In The Art Prophets, Richard Polsky introduces us to influential late twentieth-century dealers and tastemakers in the art world. These risk takers opened doors for artists, identified new movements, and resurrected art forms that had fallen into obscurity. In this distinctive tour, Polsky offers an insightful and engaging dialog between artists and the visionaries who paved their way.
Table of contents
Ivan Karp and Pop Art
Stan Lee and Comic Book Art
Chet Helms, Bill Graham, and the Art of the Poster
John Ollman and Outsider Art
Joshua Baer and Native American Art
Virginia Dwan and Earthworks
Tod Volpe and Ceramics
Jeffrey Fraenkel and Photography
Louis Meisel and Photorealism
Tony Shafrazi and Street Art
In early 2005, Richard Polsky decided to put his much-loved, hard-won Warhol Fright Wig, up for auction at Christie's. The market for contemporary art was robust and he was hoping to turn a profit. His instinct seemed to be on target: his picture sold for $375,000. But if only Polsky had waited . . . Over the next two years, prices soared to unimaginable heights with multimillion-dollar deals that became the norm and not the exception. Buyers and sellers were baffled, art dealers were bypassed for auction houses, and benchmark prices proved that trees really do grow to the sky. Had the market lost all reason?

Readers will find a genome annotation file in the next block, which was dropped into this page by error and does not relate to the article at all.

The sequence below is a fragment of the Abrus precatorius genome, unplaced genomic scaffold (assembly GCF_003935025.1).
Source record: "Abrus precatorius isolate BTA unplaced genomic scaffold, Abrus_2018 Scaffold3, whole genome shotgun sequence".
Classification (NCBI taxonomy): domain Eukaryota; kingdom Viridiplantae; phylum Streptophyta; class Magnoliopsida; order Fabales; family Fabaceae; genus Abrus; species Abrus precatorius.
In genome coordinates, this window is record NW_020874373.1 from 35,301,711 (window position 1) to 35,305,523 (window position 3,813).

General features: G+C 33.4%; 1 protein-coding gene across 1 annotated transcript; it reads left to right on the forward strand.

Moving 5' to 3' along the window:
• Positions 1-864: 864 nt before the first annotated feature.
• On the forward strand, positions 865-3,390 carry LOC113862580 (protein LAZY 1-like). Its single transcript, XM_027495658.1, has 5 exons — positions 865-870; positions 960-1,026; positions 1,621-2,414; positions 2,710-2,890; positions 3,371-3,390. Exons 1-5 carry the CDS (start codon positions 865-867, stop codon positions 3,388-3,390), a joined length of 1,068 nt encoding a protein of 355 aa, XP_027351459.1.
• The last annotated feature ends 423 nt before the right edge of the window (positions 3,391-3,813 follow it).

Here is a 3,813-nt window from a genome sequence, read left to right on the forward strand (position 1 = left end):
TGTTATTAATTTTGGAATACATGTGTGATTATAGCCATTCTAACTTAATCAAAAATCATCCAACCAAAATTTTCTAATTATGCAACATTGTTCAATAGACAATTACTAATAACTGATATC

In I Sold Andy Warhol (Too Soon), Polsky leads the way through this explosive, short-lived period when the "art world" became the "art market." He delves into the behind-the-scenes politics of auctions, the shift in power away from galleries, and the search for affordable art in a rich man's playing field. Unlike most in the art world, Polsky is not afraid to tell it like it is as he negotiates deals for clients in New York, London, and San Francisco and seeks out a replacement for his lost Fright Wig in a market that has galloped beyond his means. A compelling backdoor tell-all about the strange and fickle world of art collecting, I Sold Andy Warhol (Too Soon) takes an unvarnished look at how the industry shifted from art appreciation to monetary appreciation.
From the Hardcover edition.